Locating Printed and Recorded Sourcesp. 79
Finding Sources on the Internetp. 83
Gathering Data Directly from Peoplep. 85
Bibliographic Trailsp. 88
What You Findp. 88
Using Sourcesp. 90
Three Uses for Sourcesp. 91
Reading Generously but Criticallyp. 95
Preserving What You Findp. 96
Getting Helpp. 104
Quick Tip: Speedy Readingp. 106
Making a Claim and Supporting itp. 109
Prologue: Pulling Together Your Argumentp. 111
Making Good Arguments: An Overviewp. 114
Argument and Conversationp. 114
Basing Claims on Reasonsp. 116
Basing Reasons on Evidencep. 117
Acknowledging and Responding to Alternativesp. 118
Warranting the Relevance of Reasonsp. 119
Building Complex Arguments Out of Simple Onesp. 121
Arguments and Your Ethosp. 122
Quick Tip: Designing Arguments Not for Yourself but for Your Readers: Two Common Pitfallsp. 124
Claimsp. 127
What Kind of Claim?p. 127
Evaluating Your Claimp. 129
Quick Tip: Qualifying Claims to Enhance Your Credibilityp. 135
Reasons and Evidencep. 138
Using Reasons to Plan Your Argumentp. 138
The Slippery Distinction between Reasons and Evidencep. 140
Evidence vs. Reports of Evidencep. 142
Selecting the Right Form for Reporting Evidencep. 144
Reliable Evidencep. 145
Quick Tip: Showing the Relevance of Evidencep. 149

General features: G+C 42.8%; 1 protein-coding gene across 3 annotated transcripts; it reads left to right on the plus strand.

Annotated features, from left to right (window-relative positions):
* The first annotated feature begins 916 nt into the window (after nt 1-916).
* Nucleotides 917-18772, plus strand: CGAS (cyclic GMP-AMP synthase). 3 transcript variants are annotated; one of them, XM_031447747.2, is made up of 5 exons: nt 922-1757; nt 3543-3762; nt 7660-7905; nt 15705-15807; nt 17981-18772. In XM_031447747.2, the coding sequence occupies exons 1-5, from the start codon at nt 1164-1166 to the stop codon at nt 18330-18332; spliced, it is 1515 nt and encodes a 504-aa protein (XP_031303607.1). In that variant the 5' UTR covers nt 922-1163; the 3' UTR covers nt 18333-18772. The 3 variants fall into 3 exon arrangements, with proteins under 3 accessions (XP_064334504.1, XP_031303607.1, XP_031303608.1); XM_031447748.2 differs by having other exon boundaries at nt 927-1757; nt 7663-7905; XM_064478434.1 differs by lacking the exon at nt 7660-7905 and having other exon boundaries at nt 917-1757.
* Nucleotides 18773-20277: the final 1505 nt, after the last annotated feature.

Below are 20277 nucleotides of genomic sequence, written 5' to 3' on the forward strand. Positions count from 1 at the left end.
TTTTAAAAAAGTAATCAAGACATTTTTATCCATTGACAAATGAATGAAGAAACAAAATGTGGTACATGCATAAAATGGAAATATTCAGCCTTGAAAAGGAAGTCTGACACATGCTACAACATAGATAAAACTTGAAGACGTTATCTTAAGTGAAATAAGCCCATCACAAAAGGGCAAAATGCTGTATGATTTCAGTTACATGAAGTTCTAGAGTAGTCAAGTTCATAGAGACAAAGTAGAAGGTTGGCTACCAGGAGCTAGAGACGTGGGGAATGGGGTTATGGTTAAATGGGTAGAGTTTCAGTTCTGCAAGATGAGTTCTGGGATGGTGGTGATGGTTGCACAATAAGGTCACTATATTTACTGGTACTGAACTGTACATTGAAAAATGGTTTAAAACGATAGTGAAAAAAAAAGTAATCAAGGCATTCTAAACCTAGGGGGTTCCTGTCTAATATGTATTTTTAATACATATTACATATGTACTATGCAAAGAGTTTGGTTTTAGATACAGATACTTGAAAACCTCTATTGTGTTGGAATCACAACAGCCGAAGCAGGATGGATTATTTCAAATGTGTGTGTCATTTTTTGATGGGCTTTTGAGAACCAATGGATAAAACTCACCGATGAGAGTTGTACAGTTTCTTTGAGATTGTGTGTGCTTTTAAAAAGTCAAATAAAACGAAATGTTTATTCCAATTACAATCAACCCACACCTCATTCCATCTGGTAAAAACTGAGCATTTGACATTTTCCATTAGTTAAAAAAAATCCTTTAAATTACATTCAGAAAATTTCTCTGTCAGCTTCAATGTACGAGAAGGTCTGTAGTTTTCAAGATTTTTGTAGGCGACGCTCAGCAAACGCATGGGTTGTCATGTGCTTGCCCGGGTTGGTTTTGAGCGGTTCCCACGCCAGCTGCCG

Acknowledgments and Responsesp. 151
Questioning Your Argumentp. 152
Finding Alternatives to Your Argumentp. 154
Deciding What to Acknowledgep. 157
Responses as Subordinate Argumentsp. 159
Quick Tip: The Vocabulary of Acknowledgment and Responsep. 161
Warrantsp. 165
How Warrants Workp. 166
What Warrants Look Likep. 168
Knowing When to State a Warrantp. 168
Testing Your Warrantsp. 170
Challenging the Warrants of Othersp. 177
Quick Tip: Some Strategies for Challenging Warrantsp. 179
Preparing to Draft, Drafting, and Revisingp. 183
Prologue: Planning Againp. 185
Quick Tip: Outliningp. 187
Planning and Draftingp. 189
Preliminaries to Draftingp. 189
Planning: Four Traps to Avoidp. 191
A Plan for Draftingp. 193
The Pitfall to Avoid at All Costs: Plagiarismp. 201
The Next Stepp. 204
Quick Tip: Using Quotation and Paraphrasep. 205
Revising Your Organization and Argumentp. 208
Thinking Like a Readerp. 209
Analyzing and Revising Your Overall Organizationp. 209
Revising Your Argumentp. 216
The Last Stepp. 218
Quick Tip: Titles and Abstractsp. 219
Introductions and Conclusionsp. 222
The Three Elements of an Introductionp. 222
Establishing Common Groundp. 225
Stating Your Problemp. 228
Stating Your Responsep. 232
Fast or Slow?p. 234
Organizing the Whole Introductionp. 235
Conclusionsp. 236
Quick Tip: Opening and Closing Wordsp. 238
Communicating Evidence Visuallyp. 241
Visual or Verbal?p. 244
Tables vs. Figuresp. 244
Constructing Tablesp. 245
Constructing Figuresp. 248
Visual Communication and Ethicsp. 260
Using Graphics as an Aid to Thinkingp. 261
Revising Style: Telling Your Story Clearlyp. 263
Judging Stylep. 263
A First Principle: Stories and Grammarp. 265
A Second Principle: Old Before Newp. 274
Choosing between Active and Passivep. 275
A Final Principle: Complexity Lastp. 277
Spit and Polishp. 280
Quick Tip: The Quickest Revisionp. 281
Some Last Considerationsp. 283
The Ethics of Researchp. 285
A Postscript for Teachersp. 289
An Appendix on Finding Sourcesp. 297
General Sourcesp. 298
Special Sourcesp. 299
A Note on Some of Our Sourcesp. 317
Indexp. 325